With all of this competition, a practice known as “slamming” became a major problem. Long distance companies would use dubious (often bordering on unethical) methods to switch you to their long distance services. For example, AT&T mailed millions of $100 checks. These looked like rebate checks, perhaps from a legal settlement (of which there were many at the time). However, the fine print on the back indicated that your signature authorized switching your long distance service to AT&T. And for a few years, it seemed like no dinner in America would ever go uninterrupted by a sales pitch from a long distance company. Some companies didn’t even bother asking for authorization. They’d just switch you to their long distance service (often billed at outrageous rates). Many consumers didn’t even notice.
Eventually, enough politicians were personally affected by the problem, and the FCC cracked down again. Subscribers now have the right to initiate a “PIC Freeze,” which requires the subscriber to contact their local phone company to change long distance carriers. Unscrupulous carriers who engage in slamming are subject to fines and even criminal penalties. And for the most part, it doesn’t matter much anymore; most subscribers use their cell phones for long distance these days. Without much fanfare, AT&T exited the residential long distance market late last year.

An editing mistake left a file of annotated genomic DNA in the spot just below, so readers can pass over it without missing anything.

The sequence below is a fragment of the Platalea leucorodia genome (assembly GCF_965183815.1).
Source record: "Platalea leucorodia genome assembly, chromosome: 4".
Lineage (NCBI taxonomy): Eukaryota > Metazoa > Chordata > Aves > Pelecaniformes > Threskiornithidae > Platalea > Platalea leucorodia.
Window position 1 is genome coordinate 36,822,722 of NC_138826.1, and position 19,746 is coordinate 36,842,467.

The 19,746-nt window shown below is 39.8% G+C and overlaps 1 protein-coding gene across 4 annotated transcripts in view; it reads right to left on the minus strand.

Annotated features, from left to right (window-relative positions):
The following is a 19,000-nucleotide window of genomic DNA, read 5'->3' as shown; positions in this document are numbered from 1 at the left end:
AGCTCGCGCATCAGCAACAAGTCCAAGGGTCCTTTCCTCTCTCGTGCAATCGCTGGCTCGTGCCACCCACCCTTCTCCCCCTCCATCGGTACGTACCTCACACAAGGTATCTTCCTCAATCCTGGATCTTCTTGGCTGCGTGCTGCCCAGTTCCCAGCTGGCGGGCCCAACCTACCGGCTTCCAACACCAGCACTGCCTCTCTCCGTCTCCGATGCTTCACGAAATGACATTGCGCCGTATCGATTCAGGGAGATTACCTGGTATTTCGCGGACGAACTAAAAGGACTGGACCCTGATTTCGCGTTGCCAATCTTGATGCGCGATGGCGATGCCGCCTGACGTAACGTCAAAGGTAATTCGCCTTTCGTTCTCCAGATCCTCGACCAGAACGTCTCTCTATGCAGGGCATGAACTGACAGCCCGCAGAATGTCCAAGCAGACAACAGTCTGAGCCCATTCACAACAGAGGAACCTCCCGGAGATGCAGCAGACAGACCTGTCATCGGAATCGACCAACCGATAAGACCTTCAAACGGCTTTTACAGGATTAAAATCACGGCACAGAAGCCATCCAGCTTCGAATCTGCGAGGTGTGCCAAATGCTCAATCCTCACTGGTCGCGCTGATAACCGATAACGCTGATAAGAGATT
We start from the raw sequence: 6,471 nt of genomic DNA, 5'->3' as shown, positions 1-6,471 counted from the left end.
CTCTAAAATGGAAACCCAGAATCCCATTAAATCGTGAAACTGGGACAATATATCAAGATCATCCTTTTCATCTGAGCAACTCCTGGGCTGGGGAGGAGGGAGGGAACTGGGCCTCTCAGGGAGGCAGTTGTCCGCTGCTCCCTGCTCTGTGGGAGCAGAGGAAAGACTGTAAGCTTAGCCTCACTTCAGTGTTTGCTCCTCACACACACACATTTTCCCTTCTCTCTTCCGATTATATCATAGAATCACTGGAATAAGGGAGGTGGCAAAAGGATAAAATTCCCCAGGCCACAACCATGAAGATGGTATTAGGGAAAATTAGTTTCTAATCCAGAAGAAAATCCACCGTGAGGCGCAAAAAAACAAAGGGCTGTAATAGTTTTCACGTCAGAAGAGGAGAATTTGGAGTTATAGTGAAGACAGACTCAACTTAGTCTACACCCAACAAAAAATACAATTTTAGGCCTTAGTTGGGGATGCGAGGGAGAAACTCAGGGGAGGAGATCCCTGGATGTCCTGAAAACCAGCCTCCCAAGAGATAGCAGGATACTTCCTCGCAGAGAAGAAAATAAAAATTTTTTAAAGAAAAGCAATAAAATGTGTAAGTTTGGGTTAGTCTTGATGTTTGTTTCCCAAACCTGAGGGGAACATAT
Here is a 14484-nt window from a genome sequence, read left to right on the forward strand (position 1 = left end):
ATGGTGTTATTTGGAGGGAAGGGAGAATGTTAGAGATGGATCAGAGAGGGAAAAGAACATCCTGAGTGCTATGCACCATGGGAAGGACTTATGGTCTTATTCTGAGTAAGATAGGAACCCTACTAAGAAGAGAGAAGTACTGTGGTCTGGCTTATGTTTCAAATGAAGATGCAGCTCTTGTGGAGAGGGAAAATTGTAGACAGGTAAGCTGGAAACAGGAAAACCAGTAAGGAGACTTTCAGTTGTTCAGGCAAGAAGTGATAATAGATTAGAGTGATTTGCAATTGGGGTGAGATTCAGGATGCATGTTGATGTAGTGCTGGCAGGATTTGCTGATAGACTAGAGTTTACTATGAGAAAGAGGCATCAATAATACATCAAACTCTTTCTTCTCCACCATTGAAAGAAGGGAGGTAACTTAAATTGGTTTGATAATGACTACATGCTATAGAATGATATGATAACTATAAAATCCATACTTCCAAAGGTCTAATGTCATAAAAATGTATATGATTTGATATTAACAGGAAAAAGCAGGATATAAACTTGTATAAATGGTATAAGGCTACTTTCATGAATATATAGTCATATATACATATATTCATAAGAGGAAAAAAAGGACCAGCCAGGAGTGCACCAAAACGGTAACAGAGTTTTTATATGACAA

These days, we’re beginning to see a different kind of slamming—cell phones! For the past few years, you’ve been able to take your phone number with you when changing carriers. Unscrupulous wireless phone companies have used this to their advantage. They call, introduce themselves as something like “Your Wireless Phone Company” (that’s their actual company name, just like the long distance carrier calling itself “The Phone Company”), and offer to send you a new, free phone. If you agree, they will indeed send you a free phone—along with a brand new service provider, a brand new rate plan (at unfavorable rates), and a brand new contract with a hefty early termination fee. Adding insult to injury, your previous wireless provider will also bill you an early termination fee if you were still in contract with them. And all of this is being done legally, under procedures outlined by the FCC. Speaking of the law of unintended consequences, your existing wireless provider is prohibited by law from even warning you that you might be the victim of a scam.
And on that note, an outside plant technician told me that we’re headed for a few sunbreaks, and the clock tells me that my shift is over. It’s time to get outside and enjoy the weather! Have a fun summer, watch out for phone scams, and I’ll see you again in the fall. Or perhaps, if you’re lucky enough to visit the spectacular Pacific Northwest, you’ll even see me at a 2600 meeting!